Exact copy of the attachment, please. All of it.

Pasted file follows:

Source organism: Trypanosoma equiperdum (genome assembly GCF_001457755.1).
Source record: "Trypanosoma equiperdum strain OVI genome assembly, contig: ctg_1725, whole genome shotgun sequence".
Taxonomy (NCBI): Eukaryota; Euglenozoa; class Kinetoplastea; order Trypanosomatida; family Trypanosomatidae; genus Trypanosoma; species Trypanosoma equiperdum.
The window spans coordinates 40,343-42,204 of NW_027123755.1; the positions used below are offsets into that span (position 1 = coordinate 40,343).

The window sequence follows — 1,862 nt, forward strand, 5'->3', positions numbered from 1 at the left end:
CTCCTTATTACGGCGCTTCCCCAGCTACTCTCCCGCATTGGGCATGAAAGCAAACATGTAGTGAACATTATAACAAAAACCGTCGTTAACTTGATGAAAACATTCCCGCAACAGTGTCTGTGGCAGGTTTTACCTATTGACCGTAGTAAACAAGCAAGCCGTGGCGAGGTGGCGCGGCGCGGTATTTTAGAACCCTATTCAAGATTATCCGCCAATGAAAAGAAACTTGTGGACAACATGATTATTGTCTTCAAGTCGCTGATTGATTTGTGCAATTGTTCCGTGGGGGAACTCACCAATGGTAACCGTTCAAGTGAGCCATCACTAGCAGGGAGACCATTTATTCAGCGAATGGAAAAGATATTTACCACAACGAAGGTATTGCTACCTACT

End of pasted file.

Source organism: Trypanosoma equiperdum (genome assembly GCF_001457755.1).
Source record: "Trypanosoma equiperdum strain OVI genome assembly, contig: ctg_1725, whole genome shotgun sequence".
Taxonomy (NCBI): Eukaryota; Euglenozoa; class Kinetoplastea; order Trypanosomatida; family Trypanosomatidae; genus Trypanosoma; species Trypanosoma equiperdum.
The window spans coordinates 40,343-42,204 of NW_027123755.1; the positions used below are offsets into that span (position 1 = coordinate 40,343).

The window sequence follows — 1,862 nt, forward strand, 5'->3', positions numbered from 1 at the left end:
CTCCTTATTACGGCGCTTCCCCAGCTACTCTCCCGCATTGGGCATGAAAGCAAACATGTAGTGAACATTATAACAAAAACCGTCGTTAACTTGATGAAAACATTCCCGCAACAGTGTCTGTGGCAGGTTTTACCTATTGACCGTAGTAAACAAGCAAGCCGTGGCGAGGTGGCGCGGCGCGGTATTTTAGAACCCTATTCAAGATTATCCGCCAATGAAAAGAAACTTGTGGACAACATGATTATTGTCTTCAAGTCGCTGATTGATTTGTGCAATTGTTCCGTGGGGGAACTCACCAATGGTAACCGTTCAAGTGAGCCATCACTAGCAGGGAGACCATTTATTCAGCGAATGGAAAAGATATTTACCACAACGAAGGTATTGCTACCTACT